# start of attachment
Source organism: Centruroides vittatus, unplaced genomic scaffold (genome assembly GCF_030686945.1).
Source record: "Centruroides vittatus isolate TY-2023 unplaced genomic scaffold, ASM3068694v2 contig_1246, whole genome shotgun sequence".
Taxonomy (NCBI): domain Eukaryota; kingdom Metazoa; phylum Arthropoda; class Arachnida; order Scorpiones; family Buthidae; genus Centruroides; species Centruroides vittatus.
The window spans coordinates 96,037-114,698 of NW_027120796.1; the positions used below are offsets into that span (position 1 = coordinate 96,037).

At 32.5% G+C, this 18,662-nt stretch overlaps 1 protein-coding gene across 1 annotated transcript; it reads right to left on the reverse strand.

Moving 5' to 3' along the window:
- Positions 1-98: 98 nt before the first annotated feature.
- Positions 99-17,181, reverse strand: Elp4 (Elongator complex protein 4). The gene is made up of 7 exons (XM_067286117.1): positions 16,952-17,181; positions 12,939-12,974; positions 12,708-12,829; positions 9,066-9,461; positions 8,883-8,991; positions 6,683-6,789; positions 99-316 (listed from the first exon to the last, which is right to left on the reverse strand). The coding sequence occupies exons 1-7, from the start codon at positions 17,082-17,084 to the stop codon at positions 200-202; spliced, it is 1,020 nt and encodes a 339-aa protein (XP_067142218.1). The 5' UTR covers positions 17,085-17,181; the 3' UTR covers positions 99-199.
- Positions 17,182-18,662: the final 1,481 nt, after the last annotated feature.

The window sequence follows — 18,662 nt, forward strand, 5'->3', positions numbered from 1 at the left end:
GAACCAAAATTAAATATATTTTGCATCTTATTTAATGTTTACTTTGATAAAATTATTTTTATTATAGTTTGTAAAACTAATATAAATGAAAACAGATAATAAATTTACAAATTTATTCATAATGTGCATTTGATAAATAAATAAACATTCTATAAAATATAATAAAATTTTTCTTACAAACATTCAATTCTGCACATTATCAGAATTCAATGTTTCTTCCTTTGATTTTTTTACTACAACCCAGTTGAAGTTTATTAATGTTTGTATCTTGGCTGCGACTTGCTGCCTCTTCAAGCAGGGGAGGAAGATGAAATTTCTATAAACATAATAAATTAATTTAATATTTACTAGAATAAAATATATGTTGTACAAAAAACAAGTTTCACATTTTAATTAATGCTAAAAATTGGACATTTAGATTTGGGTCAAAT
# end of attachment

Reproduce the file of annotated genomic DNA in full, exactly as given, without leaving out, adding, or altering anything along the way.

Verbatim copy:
Source organism: Centruroides vittatus, unplaced genomic scaffold (genome assembly GCF_030686945.1).
Source record: "Centruroides vittatus isolate TY-2023 unplaced genomic scaffold, ASM3068694v2 contig_1246, whole genome shotgun sequence".
Taxonomy (NCBI): domain Eukaryota; kingdom Metazoa; phylum Arthropoda; class Arachnida; order Scorpiones; family Buthidae; genus Centruroides; species Centruroides vittatus.
The window spans coordinates 96,037-114,698 of NW_027120796.1; the positions used below are offsets into that span (position 1 = coordinate 96,037).

At 32.5% G+C, this 18,662-nt stretch overlaps 1 protein-coding gene across 1 annotated transcript; it reads right to left on the reverse strand.

Moving 5' to 3' along the window:
- Positions 1-98: 98 nt before the first annotated feature.
- Positions 99-17,181, reverse strand: Elp4 (Elongator complex protein 4). The gene is made up of 7 exons (XM_067286117.1): positions 16,952-17,181; positions 12,939-12,974; positions 12,708-12,829; positions 9,066-9,461; positions 8,883-8,991; positions 6,683-6,789; positions 99-316 (listed from the first exon to the last, which is right to left on the reverse strand). The coding sequence occupies exons 1-7, from the start codon at positions 17,082-17,084 to the stop codon at positions 200-202; spliced, it is 1,020 nt and encodes a 339-aa protein (XP_067142218.1). The 5' UTR covers positions 17,085-17,181; the 3' UTR covers positions 99-199.
- Positions 17,182-18,662: the final 1,481 nt, after the last annotated feature.

The window sequence follows — 18,662 nt, forward strand, 5'->3', positions numbered from 1 at the left end:
GAACCAAAATTAAATATATTTTGCATCTTATTTAATGTTTACTTTGATAAAATTATTTTTATTATAGTTTGTAAAACTAATATAAATGAAAACAGATAATAAATTTACAAATTTATTCATAATGTGCATTTGATAAATAAATAAACATTCTATAAAATATAATAAAATTTTTCTTACAAACATTCAATTCTGCACATTATCAGAATTCAATGTTTCTTCCTTTGATTTTTTTACTACAACCCAGTTGAAGTTTATTAATGTTTGTATCTTGGCTGCGACTTGCTGCCTCTTCAAGCAGGGGAGGAAGATGAAATTTCTATAAACATAATAAATTAATTTAATATTTACTAGAATAAAATATATGTTGTACAAAAAACAAGTTTCACATTTTAATTAATGCTAAAAATTGGACATTTAGATTTGGGTCAAAT